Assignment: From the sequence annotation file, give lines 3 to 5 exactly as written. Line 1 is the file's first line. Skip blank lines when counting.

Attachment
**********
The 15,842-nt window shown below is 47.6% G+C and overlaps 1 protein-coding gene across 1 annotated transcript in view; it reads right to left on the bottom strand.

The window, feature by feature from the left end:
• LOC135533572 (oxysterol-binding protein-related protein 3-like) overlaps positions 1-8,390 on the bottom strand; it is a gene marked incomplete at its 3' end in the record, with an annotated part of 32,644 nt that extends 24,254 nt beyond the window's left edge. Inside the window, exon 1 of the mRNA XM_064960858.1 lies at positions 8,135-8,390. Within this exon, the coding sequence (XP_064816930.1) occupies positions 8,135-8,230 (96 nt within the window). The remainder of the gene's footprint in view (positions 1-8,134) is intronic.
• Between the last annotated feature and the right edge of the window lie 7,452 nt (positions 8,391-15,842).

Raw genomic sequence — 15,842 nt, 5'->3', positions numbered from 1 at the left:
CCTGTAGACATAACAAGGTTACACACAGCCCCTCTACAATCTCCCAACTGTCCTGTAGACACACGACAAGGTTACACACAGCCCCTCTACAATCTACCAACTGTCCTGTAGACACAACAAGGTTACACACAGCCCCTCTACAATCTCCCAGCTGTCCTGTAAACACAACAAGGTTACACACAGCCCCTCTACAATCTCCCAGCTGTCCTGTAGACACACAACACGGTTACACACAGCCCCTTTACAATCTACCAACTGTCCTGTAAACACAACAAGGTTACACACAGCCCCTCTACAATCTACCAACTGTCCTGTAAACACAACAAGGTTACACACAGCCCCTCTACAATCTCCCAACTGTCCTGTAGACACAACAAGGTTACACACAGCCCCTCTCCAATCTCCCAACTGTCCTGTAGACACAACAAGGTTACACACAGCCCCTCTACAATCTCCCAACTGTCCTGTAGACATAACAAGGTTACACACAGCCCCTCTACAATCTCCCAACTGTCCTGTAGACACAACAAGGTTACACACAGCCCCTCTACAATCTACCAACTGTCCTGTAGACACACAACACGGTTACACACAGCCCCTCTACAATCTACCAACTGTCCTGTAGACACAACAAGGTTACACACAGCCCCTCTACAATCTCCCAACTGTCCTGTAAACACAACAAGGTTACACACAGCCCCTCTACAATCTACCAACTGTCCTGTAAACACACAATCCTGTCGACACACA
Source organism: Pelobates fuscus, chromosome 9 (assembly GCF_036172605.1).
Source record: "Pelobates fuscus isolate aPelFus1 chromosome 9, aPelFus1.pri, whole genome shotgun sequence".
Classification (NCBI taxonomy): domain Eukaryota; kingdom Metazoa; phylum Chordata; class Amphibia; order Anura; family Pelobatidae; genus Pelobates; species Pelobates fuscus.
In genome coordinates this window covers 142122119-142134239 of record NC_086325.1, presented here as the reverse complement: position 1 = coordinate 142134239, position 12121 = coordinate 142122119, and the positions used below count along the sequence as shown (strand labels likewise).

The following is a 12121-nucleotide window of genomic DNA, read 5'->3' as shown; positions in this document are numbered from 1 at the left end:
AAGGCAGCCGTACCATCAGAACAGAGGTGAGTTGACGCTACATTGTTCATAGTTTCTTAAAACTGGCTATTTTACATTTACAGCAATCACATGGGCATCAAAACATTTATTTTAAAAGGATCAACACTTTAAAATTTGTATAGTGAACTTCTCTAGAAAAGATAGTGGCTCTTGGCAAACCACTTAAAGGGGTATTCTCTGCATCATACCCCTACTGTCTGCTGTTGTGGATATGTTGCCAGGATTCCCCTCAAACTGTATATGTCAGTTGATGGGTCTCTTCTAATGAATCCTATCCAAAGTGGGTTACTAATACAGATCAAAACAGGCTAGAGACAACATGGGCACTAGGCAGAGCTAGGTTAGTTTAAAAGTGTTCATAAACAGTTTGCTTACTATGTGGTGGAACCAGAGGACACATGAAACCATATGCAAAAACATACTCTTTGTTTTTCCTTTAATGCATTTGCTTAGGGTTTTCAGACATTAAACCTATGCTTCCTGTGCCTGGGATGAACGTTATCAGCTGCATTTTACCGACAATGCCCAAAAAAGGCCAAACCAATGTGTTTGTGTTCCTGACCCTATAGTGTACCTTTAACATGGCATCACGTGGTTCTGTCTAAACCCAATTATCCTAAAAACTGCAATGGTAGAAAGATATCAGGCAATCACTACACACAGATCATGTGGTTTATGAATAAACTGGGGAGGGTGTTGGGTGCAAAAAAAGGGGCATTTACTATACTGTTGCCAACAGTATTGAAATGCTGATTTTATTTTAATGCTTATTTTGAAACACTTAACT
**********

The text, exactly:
• LOC135533572 (oxysterol-binding protein-related protein 3-like) overlaps positions 1-8,390 on the bottom strand; it is a gene marked incomplete at its 3' end in the record, with an annotated part of 32,644 nt that extends 24,254 nt beyond the window's left edge. Inside the window, exon 1 of the mRNA XM_064960858.1 lies at positions 8,135-8,390. Within this exon, the coding sequence (XP_064816930.1) occupies positions 8,135-8,230 (96 nt within the window). The remainder of the gene's footprint in view (positions 1-8,134) is intronic.
• Between the last annotated feature and the right edge of the window lie 7,452 nt (positions 8,391-15,842).

Raw genomic sequence — 15,842 nt, 5'->3', positions numbered from 1 at the left: